Col. Earl Matthews, a former D.C National Guard official, has accused top Army generals of blatantly lying to Congress in a secret attempt to alter the military’s response at the Jan. 6 Capitol breech.
In a 36-page memo obtained by Politico, Matthews slams Gen. Charles Flynn, who served as deputy chief of staff for operations on Jan. 6, and Lt. Gen. Walter Piatt, the director of Army Staff, as “absolute and unmitigated liars” for their statements to the House Oversight Committee.
On Jan. 6, Mattews was the top attorney to Maj. Gen. William Walker and then commanding general of the D.C. National Guard. Matthews claims in the memo that both he and Walker attended a call with military and law enforcement personnel at 2:30 p.m. on Jan. 6. During the call, former Capitol Police Chief Steven Sund requested Gen. Flynn and Lt. Gen. Piatt to deploy the National Guard to the Capitol but both Military generals denied the request.
“LTG Piatt stated that it would not be his best military advice to recommend to the Secretary of the Army that the D.C. National Guard be allowed to deploy to the Capitol at that time,” the memo reads. “LTGs Piatt and Flynn stated that the optics of having uniformed military personnel deployed to the U.S. Capitol would not be good.”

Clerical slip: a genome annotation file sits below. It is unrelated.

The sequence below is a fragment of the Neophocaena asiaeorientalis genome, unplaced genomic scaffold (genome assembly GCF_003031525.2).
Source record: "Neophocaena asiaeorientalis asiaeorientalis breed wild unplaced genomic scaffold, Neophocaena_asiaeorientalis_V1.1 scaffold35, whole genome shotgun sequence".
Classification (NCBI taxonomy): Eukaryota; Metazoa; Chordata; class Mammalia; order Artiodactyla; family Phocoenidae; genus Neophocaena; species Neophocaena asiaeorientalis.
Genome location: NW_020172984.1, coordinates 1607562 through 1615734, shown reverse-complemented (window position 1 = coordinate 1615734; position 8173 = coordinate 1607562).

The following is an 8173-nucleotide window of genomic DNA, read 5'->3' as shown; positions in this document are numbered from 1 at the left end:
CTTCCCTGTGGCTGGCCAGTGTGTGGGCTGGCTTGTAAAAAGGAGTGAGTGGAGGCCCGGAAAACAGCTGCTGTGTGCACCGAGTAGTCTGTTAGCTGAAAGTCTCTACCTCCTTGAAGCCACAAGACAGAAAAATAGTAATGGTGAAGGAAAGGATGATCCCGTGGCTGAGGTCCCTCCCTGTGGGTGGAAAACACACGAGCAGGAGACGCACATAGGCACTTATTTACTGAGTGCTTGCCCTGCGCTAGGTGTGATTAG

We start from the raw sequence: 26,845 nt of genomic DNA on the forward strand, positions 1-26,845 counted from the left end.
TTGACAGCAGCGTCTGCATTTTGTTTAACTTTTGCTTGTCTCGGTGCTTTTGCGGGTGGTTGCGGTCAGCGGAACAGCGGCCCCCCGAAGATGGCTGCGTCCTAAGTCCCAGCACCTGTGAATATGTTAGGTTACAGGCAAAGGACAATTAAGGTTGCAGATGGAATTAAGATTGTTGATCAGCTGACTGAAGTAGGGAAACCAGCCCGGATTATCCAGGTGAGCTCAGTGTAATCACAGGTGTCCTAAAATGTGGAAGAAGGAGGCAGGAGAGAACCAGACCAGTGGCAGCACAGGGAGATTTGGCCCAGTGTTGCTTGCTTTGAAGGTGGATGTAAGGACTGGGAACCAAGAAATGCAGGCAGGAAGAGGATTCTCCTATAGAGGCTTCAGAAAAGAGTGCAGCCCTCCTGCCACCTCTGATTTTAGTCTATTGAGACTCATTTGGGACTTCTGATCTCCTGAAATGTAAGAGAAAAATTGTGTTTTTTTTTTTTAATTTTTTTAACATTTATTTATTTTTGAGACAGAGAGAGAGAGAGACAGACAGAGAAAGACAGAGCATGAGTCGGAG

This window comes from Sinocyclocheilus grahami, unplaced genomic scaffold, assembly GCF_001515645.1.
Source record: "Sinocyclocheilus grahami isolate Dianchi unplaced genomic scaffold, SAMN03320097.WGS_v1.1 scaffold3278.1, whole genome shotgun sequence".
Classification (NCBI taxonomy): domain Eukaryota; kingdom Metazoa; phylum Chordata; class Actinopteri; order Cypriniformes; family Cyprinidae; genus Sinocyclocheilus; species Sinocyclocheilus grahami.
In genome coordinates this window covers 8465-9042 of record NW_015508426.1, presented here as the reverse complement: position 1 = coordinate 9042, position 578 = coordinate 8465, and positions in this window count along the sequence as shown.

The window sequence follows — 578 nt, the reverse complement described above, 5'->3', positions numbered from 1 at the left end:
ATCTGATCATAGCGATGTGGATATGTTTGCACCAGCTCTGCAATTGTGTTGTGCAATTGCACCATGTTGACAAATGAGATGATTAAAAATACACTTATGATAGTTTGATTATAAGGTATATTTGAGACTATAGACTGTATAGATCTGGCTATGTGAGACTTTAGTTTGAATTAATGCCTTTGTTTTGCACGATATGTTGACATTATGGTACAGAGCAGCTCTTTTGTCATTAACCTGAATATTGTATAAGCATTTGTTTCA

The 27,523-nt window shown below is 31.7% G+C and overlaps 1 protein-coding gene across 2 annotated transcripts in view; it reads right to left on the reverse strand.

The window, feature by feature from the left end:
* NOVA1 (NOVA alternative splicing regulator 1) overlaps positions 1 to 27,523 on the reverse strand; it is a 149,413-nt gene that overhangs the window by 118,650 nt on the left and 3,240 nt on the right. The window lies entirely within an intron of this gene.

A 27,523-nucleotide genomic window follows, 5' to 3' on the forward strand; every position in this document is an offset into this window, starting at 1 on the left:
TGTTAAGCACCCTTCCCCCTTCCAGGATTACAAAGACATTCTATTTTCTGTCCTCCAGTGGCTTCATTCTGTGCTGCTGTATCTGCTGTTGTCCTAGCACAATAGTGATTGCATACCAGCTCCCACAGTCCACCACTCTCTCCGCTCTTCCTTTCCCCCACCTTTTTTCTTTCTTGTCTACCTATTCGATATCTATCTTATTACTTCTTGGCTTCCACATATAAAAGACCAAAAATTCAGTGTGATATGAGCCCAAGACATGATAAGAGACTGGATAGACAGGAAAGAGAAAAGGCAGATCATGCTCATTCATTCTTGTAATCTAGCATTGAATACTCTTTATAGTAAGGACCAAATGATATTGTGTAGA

Instead, Flynn and Piatt suggested that D.C. Guardsmen take over police officers’ traffic duties so the officers could move to the Capitol.
However, responding to a question from House Oversight Committee Chair Carolyn Maloney, D-N.Y., in June about whether Piatt advised to not deploy the National Guard to the Capitol, Piatt stated “At no point on January 6 did I tell anyone that the D.C. National Guard should not deploy directly to the Capitol.”
Flynn also told Maloney that he “never expressed a concern about the visuals, image, or public perception of” sending the National Guards to the Capitol.
Mathews slammed their statements as “false and misleading” and “outright perjury.”
Matthews further accuses the Army of writing their own version of events that day, saying Piatt “directed the development of an Army ‘White Paper’ to retell events of 6 January in a light more favorable to LTGs Flynn, Piatt, Secretary McCarthy and the Army Staff.”
Matthews called their attempt to rewrite the military’s response that day to “a revisionist tract worthy of the best Stalinist or North Korea propagandist.”